Ecology and management of alien plant invasions in South African fynbos: Accommodating key complexities in objective decision making
Le Maitre, DC
van Wilgen, BW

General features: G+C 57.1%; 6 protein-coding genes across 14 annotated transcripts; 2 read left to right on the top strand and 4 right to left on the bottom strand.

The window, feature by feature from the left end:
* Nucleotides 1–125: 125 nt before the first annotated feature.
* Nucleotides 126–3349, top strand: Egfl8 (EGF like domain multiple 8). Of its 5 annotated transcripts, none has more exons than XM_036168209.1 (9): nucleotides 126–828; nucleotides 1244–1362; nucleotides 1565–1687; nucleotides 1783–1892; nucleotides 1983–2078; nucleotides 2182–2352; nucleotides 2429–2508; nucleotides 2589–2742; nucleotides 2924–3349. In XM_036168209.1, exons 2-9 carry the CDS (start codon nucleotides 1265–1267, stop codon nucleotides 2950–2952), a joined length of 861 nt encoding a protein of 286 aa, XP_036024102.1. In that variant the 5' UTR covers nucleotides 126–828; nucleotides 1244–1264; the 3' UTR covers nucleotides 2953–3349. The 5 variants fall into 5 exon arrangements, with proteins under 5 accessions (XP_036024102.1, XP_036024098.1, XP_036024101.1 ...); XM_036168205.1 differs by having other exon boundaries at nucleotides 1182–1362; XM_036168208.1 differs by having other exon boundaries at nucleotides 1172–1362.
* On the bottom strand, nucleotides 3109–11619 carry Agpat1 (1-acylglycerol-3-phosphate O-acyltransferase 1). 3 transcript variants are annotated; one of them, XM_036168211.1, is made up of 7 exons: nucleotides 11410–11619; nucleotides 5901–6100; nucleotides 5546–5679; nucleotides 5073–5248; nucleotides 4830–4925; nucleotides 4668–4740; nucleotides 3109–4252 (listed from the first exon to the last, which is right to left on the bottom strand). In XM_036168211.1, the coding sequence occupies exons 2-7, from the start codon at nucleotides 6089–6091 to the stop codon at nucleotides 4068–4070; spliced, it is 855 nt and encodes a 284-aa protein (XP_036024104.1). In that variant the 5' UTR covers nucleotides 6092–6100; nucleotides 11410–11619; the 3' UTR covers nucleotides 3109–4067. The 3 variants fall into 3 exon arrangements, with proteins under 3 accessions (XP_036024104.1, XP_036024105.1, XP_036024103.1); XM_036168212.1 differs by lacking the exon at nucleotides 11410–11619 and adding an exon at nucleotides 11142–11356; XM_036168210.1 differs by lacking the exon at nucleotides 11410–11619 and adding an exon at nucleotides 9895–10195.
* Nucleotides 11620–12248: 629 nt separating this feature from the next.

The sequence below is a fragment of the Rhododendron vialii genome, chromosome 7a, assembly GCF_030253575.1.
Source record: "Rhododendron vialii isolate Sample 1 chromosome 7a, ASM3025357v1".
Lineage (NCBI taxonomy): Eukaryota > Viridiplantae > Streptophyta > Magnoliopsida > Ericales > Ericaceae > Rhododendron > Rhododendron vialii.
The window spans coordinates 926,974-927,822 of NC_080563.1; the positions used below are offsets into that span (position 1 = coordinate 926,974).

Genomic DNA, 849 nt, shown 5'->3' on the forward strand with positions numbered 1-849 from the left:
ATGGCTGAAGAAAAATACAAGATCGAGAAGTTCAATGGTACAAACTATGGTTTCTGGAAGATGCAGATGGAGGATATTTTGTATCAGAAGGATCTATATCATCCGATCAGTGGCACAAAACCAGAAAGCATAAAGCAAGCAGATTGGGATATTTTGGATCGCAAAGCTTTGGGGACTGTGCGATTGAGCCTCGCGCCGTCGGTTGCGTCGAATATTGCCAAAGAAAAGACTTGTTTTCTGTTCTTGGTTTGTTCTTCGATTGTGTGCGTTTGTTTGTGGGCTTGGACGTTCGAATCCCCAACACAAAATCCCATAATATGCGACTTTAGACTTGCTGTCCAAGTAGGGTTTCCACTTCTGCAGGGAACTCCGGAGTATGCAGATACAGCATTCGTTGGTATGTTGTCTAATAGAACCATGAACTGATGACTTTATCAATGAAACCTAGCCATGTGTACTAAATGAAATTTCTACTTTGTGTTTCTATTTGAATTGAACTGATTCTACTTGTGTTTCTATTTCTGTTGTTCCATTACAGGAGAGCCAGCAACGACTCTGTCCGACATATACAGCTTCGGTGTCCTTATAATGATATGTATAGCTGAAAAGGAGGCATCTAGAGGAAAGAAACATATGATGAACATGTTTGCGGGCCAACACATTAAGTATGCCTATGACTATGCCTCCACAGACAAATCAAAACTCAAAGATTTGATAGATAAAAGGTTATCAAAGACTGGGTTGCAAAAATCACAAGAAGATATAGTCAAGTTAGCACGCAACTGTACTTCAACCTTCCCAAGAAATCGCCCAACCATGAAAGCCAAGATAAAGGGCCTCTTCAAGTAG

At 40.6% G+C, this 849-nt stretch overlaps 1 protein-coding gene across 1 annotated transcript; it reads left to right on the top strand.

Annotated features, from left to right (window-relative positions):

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Invasive alien trees and shrubs pose significant threats to biodiversity and ecosystem services in South African fynbos ecosystems. An ambitious initiative, the Working for Water program, commenced in 1995 to reduce the extent and impact of plant invasions. Despite substantial progress, the problem remains immense, and innovative ways of improving the efficiency of control operations are urgently needed. This study sought to develop a robust conceptual framework for effective management of the most important invasive alien plant (IAP) species. Two methods were applied in exploring the complexity of problems, thereby identifying appropriate response strategies. The DPSIR (Driving forces-Pressure-State-Impacts-Responses) framework and the Analytic Hierarchy Process (AHP) tool were used to design a strategy for prioritizing management actions. This strategy considers explicitly the most influential factors that determine the distribution, abundance, spread and impacts of IAPs. Efficient management of IAPs is constrained by multiple interacting environmental and socio-economic factors. Factors related to the fire-prone nature of the ecosystem and the characteristics of the invasive stands emerged as pivotal features for setting spatially-explicit priorities for management. Results of the analyses provide an objective and quantifiable perspective for improving the management efficiency. We conclude that considerable progress in controlling the spread of IAPs in fynbos ecosystems could be achieved by better coordination of management practices and by improving the quality of species distribution data.